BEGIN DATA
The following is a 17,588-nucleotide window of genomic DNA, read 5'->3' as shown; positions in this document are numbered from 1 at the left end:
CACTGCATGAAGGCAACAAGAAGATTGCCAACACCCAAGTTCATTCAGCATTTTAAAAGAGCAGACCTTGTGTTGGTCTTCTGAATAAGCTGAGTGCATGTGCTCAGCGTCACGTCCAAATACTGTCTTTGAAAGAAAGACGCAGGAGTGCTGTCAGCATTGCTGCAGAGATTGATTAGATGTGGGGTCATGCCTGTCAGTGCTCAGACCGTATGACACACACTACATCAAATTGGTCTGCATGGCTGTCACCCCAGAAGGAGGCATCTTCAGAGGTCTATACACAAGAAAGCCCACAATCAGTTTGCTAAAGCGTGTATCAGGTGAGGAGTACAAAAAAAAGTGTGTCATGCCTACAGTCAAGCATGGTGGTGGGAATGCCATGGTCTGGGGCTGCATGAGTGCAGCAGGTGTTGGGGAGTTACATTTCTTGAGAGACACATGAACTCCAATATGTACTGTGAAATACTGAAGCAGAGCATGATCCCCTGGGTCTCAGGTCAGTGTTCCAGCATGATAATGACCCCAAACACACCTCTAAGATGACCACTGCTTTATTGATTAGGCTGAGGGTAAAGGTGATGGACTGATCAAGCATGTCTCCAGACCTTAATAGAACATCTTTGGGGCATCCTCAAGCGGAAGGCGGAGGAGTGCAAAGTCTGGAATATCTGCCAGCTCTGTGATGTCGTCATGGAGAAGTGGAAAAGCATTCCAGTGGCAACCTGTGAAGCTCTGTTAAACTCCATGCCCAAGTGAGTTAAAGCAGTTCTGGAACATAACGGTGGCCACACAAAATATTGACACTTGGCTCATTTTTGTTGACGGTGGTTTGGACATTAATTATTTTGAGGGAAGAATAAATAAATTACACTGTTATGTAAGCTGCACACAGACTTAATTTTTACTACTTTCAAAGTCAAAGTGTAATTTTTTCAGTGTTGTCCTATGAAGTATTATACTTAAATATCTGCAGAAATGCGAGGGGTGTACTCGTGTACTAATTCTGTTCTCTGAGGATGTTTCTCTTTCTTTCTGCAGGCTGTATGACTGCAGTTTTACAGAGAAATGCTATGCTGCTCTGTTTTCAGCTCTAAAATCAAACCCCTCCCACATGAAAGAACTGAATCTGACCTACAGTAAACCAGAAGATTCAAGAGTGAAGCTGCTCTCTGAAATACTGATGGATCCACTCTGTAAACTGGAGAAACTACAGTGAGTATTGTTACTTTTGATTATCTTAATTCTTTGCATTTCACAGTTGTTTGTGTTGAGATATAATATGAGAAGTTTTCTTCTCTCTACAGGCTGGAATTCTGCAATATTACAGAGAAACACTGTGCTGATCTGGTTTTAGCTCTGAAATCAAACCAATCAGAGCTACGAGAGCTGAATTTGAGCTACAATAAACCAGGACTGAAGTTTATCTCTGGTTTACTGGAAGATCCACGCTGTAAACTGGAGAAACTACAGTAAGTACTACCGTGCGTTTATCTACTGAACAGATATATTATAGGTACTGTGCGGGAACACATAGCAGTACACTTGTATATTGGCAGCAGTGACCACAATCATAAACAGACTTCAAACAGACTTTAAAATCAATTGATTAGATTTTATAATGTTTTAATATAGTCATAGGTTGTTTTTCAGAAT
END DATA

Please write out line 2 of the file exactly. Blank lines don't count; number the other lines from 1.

CACTGCATGAAGGCAACAAGAAGATTGCCAACACCCAAGTTCATTCAGCATTTTAAAAGAGCAGACCTTGTGTTGGTCTTCTGAATAAGCTGAGTGCATGTGCTCAGCGTCACGTCCAAATACTGTCTTTGAAAGAAAGACGCAGGAGTGCTGTCAGCATTGCTGCAGAGATTGATTAGATGTGGGGTCATGCCTGTCAGTGCTCAGACCGTATGACACACACTACATCAAATTGGTCTGCATGGCTGTCACCCCAGAAGGAGGCATCTTCAGAGGTCTATACACAAGAAAGCCCACAATCAGTTTGCTAAAGCGTGTATCAGGTGAGGAGTACAAAAAAAAGTGTGTCATGCCTACAGTCAAGCATGGTGGTGGGAATGCCATGGTCTGGGGCTGCATGAGTGCAGCAGGTGTTGGGGAGTTACATTTCTTGAGAGACACATGAACTCCAATATGTACTGTGAAATACTGAAGCAGAGCATGATCCCCTGGGTCTCAGGTCAGTGTTCCAGCATGATAATGACCCCAAACACACCTCTAAGATGACCACTGCTTTATTGATTAGGCTGAGGGTAAAGGTGATGGACTGATCAAGCATGTCTCCAGACCTTAATAGAACATCTTTGGGGCATCCTCAAGCGGAAGGCGGAGGAGTGCAAAGTCTGGAATATCTGCCAGCTCTGTGATGTCGTCATGGAGAAGTGGAAAAGCATTCCAGTGGCAACCTGTGAAGCTCTGTTAAACTCCATGCCCAAGTGAGTTAAAGCAGTTCTGGAACATAACGGTGGCCACACAAAATATTGACACTTGGCTCATTTTTGTTGACGGTGGTTTGGACATTAATTATTTTGAGGGAAGAATAAATAAATTACACTGTTATGTAAGCTGCACACAGACTTAATTTTTACTACTTTCAAAGTCAAAGTGTAATTTTTTCAGTGTTGTCCTATGAAGTATTATACTTAAATATCTGCAGAAATGCGAGGGGTGTACTCGTGTACTAATTCTGTTCTCTGAGGATGTTTCTCTTTCTTTCTGCAGGCTGTATGACTGCAGTTTTACAGAGAAATGCTATGCTGCTCTGTTTTCAGCTCTAAAATCAAACCCCTCCCACATGAAAGAACTGAATCTGACCTACAGTAAACCAGAAGATTCAAGAGTGAAGCTGCTCTCTGAAATACTGATGGATCCACTCTGTAAACTGGAGAAACTACAGTGAGTATTGTTACTTTTGATTATCTTAATTCTTTGCATTTCACAGTTGTTTGTGTTGAGATATAATATGAGAAGTTTTCTTCTCTCTACAGGCTGGAATTCTGCAATATTACAGAGAAACACTGTGCTGATCTGGTTTTAGCTCTGAAATCAAACCAATCAGAGCTACGAGAGCTGAATTTGAGCTACAATAAACCAGGACTGAAGTTTATCTCTGGTTTACTGGAAGATCCACGCTGTAAACTGGAGAAACTACAGTAAGTACTACCGTGCGTTTATCTACTGAACAGATATATTATAGGTACTGTGCGGGAACACATAGCAGTACACTTGTATATTGGCAGCAGTGACCACAATCATAAACAGACTTCAAACAGACTTTAAAATCAATTGATTAGATTTTATAATGTTTTAATATAGTCATAGGTTGTTTTTCAGAAT